A laser pointer is a portable, pen-sized laser designed to be held in the hand, and most commonly used to project a point of light to highlight items of interest during a presentation. Most laser pointers have low enough power that the projected beam presents a minimal hazard to eyes for incidental exposure. Consequently, beams from laser pointers are generally not visible from the side in normal clear air, but only visible as a point of light where the beam strikes a diffusely reflective surface. Some higher powered laser pointers are faintly visible via Rayleigh scattering when viewed from the side in moderately to dimly lit conditions.

The early laser pointers were helium-neon (HeNe) gas lasers and generated laser radiation at 633 nanometer (nm). Usually designed to produce a laser beam with an output power no greater than 1 milliwatt (mW). The least expensive laser pointers use a deep red laser diode near the 670/650 nanometers (nm) wavelength. Slightly more expensive ones use a red-orange 635 nm diode, making them more easily visible than their 670 nm counterparts due to the greater sensitivity of the human eye at 635 nm. Other colors are possible too, with the 532 nm green laser being the most common alternative. In the past few years, yellow-orange laser pointers, at 593.5 nm, have been made available. Recently (September 2005), handheld blue laser pointers at 473 nm have also become available.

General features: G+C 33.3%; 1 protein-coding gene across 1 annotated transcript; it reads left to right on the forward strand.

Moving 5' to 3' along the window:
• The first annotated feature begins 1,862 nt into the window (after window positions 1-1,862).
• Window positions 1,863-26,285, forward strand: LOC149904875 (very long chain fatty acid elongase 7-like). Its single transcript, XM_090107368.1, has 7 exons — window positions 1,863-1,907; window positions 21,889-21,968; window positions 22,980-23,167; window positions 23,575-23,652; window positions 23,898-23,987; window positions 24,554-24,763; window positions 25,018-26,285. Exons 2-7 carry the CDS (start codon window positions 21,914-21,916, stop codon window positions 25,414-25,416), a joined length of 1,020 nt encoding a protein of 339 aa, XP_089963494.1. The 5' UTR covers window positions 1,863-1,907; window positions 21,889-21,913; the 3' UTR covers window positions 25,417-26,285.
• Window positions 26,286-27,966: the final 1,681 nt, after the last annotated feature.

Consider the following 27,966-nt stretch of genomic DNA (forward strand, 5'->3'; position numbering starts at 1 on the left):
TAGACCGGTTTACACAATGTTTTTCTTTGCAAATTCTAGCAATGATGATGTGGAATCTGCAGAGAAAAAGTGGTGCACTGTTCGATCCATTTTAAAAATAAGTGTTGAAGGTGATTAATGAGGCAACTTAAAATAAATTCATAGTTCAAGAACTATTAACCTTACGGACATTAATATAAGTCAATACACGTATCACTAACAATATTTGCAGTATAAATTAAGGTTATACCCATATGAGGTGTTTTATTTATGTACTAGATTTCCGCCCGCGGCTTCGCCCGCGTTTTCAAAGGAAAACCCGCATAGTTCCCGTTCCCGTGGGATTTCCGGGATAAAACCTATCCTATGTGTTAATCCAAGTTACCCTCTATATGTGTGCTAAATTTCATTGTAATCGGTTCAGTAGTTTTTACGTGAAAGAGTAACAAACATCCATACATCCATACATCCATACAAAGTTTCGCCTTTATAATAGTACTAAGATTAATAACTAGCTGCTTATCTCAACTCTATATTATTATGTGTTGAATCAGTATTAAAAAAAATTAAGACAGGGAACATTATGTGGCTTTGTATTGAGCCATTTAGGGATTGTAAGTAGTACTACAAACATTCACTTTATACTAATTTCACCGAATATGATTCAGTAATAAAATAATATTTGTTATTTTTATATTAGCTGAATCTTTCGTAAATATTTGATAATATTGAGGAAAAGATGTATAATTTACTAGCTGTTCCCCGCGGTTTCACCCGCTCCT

The apparent brightness of a spot from a laser beam depends not only on the optical power of the laser and the reflectivity of the surface, but also on the color response of the human eye. For the same optical power, the green laser will seem brighter than other colors because the human eye is most sensitive at low light levels in the green region of the spectrum (wavelength 520 - 570 nm. Sensitivity decreases for redder or bluer wavelengths.

The output power of a laser pointer is measured in milliwatts (mW). In the US lasers are classified by the American National Standard[1] and by the Food and Drug Administration (FDA). Visible laser pointers (400-700 nm) operating at less than 1 mW power are Class 2 and visible laser pointers operating with 1-5 mW power are Class 3a. Class 3b lasers emit power between 5 mW and 500 mW (0.5 watt) and are not allowed for laser pointers. Class 3b lasers can present a variety of hazards to personnel through ocular exposure to direct beams.